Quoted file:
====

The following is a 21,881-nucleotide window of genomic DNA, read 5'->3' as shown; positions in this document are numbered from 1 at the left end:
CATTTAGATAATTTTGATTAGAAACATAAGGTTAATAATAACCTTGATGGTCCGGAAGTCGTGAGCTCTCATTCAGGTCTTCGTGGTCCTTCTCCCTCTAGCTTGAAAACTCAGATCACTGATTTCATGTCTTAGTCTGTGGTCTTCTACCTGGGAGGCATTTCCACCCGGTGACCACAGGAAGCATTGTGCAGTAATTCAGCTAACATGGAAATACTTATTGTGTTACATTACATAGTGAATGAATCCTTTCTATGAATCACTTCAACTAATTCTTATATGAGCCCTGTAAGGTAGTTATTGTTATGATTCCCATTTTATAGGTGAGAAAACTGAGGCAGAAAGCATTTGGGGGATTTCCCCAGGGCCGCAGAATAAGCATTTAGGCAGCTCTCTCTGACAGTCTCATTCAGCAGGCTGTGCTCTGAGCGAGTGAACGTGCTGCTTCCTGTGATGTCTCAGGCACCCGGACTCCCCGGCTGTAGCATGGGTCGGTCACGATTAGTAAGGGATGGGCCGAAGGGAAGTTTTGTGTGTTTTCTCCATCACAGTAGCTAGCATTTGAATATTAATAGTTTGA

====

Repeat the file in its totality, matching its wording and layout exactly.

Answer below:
The following is a 21,881-nucleotide window of genomic DNA, read 5'->3' as shown; positions in this document are numbered from 1 at the left end:
CATTTAGATAATTTTGATTAGAAACATAAGGTTAATAATAACCTTGATGGTCCGGAAGTCGTGAGCTCTCATTCAGGTCTTCGTGGTCCTTCTCCCTCTAGCTTGAAAACTCAGATCACTGATTTCATGTCTTAGTCTGTGGTCTTCTACCTGGGAGGCATTTCCACCCGGTGACCACAGGAAGCATTGTGCAGTAATTCAGCTAACATGGAAATACTTATTGTGTTACATTACATAGTGAATGAATCCTTTCTATGAATCACTTCAACTAATTCTTATATGAGCCCTGTAAGGTAGTTATTGTTATGATTCCCATTTTATAGGTGAGAAAACTGAGGCAGAAAGCATTTGGGGGATTTCCCCAGGGCCGCAGAATAAGCATTTAGGCAGCTCTCTCTGACAGTCTCATTCAGCAGGCTGTGCTCTGAGCGAGTGAACGTGCTGCTTCCTGTGATGTCTCAGGCACCCGGACTCCCCGGCTGTAGCATGGGTCGGTCACGATTAGTAAGGGATGGGCCGAAGGGAAGTTTTGTGTGTTTTCTCCATCACAGTAGCTAGCATTTGAATATTAATAGTTTGA